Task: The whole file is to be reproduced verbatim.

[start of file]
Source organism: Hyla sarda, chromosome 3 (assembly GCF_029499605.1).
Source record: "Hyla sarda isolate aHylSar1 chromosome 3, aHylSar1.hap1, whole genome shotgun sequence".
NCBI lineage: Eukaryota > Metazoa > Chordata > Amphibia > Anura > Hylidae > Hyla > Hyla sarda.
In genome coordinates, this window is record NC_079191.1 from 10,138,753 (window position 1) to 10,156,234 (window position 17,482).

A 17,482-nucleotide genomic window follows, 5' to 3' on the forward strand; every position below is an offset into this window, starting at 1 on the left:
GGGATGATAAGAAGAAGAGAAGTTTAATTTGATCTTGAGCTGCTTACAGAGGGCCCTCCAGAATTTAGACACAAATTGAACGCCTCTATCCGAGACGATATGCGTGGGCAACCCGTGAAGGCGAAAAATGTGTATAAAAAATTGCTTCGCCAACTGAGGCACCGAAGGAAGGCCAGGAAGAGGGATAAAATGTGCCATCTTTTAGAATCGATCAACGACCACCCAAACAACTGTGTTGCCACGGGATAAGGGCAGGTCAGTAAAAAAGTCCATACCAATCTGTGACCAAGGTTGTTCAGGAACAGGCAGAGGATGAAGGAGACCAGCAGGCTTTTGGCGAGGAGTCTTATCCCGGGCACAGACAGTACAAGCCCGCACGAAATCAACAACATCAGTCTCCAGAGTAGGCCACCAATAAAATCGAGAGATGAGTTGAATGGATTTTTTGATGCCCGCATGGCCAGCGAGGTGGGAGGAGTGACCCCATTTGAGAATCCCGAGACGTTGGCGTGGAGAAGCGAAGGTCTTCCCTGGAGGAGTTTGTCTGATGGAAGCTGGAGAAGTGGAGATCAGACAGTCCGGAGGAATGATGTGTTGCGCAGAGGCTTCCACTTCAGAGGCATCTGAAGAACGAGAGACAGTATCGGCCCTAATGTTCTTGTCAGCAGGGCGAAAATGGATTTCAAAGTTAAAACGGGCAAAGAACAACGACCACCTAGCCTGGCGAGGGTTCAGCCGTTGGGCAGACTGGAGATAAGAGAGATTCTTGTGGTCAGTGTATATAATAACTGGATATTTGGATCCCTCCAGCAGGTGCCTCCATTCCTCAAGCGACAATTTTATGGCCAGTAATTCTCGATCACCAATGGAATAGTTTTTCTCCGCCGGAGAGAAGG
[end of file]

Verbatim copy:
Source organism: Hyla sarda, chromosome 3 (assembly GCF_029499605.1).
Source record: "Hyla sarda isolate aHylSar1 chromosome 3, aHylSar1.hap1, whole genome shotgun sequence".
NCBI lineage: Eukaryota > Metazoa > Chordata > Amphibia > Anura > Hylidae > Hyla > Hyla sarda.
In genome coordinates, this window is record NC_079191.1 from 10,138,753 (window position 1) to 10,156,234 (window position 17,482).

A 17,482-nucleotide genomic window follows, 5' to 3' on the forward strand; every position below is an offset into this window, starting at 1 on the left:
GGGATGATAAGAAGAAGAGAAGTTTAATTTGATCTTGAGCTGCTTACAGAGGGCCCTCCAGAATTTAGACACAAATTGAACGCCTCTATCCGAGACGATATGCGTGGGCAACCCGTGAAGGCGAAAAATGTGTATAAAAAATTGCTTCGCCAACTGAGGCACCGAAGGAAGGCCAGGAAGAGGGATAAAATGTGCCATCTTTTAGAATCGATCAACGACCACCCAAACAACTGTGTTGCCACGGGATAAGGGCAGGTCAGTAAAAAAGTCCATACCAATCTGTGACCAAGGTTGTTCAGGAACAGGCAGAGGATGAAGGAGACCAGCAGGCTTTTGGCGAGGAGTCTTATCCCGGGCACAGACAGTACAAGCCCGCACGAAATCAACAACATCAGTCTCCAGAGTAGGCCACCAATAAAATCGAGAGATGAGTTGAATGGATTTTTTGATGCCCGCATGGCCAGCGAGGTGGGAGGAGTGACCCCATTTGAGAATCCCGAGACGTTGGCGTGGAGAAGCGAAGGTCTTCCCTGGAGGAGTTTGTCTGATGGAAGCTGGAGAAGTGGAGATCAGACAGTCCGGAGGAATGATGTGTTGCGCAGAGGCTTCCACTTCAGAGGCATCTGAAGAACGAGAGACAGTATCGGCCCTAATGTTCTTGTCAGCAGGGCGAAAATGGATTTCAAAGTTAAAACGGGCAAAGAACAACGACCACCTAGCCTGGCGAGGGTTCAGCCGTTGGGCAGACTGGAGATAAGAGAGATTCTTGTGGTCAGTGTATATAATAACTGGATATTTGGATCCCTCCAGCAGGTGCCTCCATTCCTCAAGCGACAATTTTATGGCCAGTAATTCTCGATCACCAATGGAATAGTTTTTCTCCGCCGGAGAGAAGG